The one child policy was only implemented in China in 1979 as a response to the over-sized population so its effects are still being seen. Its really a matter of prevention rather than elimination. The Chinese government claimed in 2000 that the policy had prevented 250 million births since 1980. Although the population is certainly still hefty, perhaps it would be much larger had the policy not been implemented. Also, the policy is not as strict as you might think. Rural couples or those without siblings may have second children. Sometimes exceptions are made if the first child is a girl. Many rural couples can have more children if they space them out by a few years. Those who do have additional children must pay a fine. The government claims they’d like to keep the policy in place until 2015.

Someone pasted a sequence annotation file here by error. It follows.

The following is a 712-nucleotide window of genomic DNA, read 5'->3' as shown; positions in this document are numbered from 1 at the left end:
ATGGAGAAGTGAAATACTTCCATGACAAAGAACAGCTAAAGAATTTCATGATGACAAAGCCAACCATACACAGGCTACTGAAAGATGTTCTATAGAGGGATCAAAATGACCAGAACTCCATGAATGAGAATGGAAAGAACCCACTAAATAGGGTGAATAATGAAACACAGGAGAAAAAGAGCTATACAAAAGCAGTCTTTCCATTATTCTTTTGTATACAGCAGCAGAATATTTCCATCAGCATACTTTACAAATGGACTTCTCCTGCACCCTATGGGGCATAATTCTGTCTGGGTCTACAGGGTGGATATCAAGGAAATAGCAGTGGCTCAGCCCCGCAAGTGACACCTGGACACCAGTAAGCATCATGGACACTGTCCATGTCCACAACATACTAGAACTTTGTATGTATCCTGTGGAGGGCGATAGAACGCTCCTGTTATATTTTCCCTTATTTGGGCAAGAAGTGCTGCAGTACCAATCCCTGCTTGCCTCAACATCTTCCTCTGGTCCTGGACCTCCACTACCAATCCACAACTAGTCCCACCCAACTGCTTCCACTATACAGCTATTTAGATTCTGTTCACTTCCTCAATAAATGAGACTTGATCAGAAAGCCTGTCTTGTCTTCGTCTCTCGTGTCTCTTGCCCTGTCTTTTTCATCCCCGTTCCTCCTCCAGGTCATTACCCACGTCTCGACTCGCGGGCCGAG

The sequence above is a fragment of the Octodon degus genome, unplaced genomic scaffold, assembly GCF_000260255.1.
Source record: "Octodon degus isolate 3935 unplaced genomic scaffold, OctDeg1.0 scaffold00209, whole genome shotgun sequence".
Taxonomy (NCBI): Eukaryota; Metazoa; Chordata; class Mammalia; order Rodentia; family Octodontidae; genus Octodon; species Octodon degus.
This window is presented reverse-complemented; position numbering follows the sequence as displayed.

To go off of what Carly said about exceptions being made if the first child is a girl, the great tragedy of China’s one-child rule has been what it has done to the female population of China. Due to families wanting desperately to have their one child be a male heir, there’s been wide-spread cases of infanticide of female children or else putting girls up for adoption to western countries, leaving the ratio of Chinese boys to Chinese girls out of whack. As these new generations of Chinese grow up, this comparative lack of females is going to create some fairly obvious problems.
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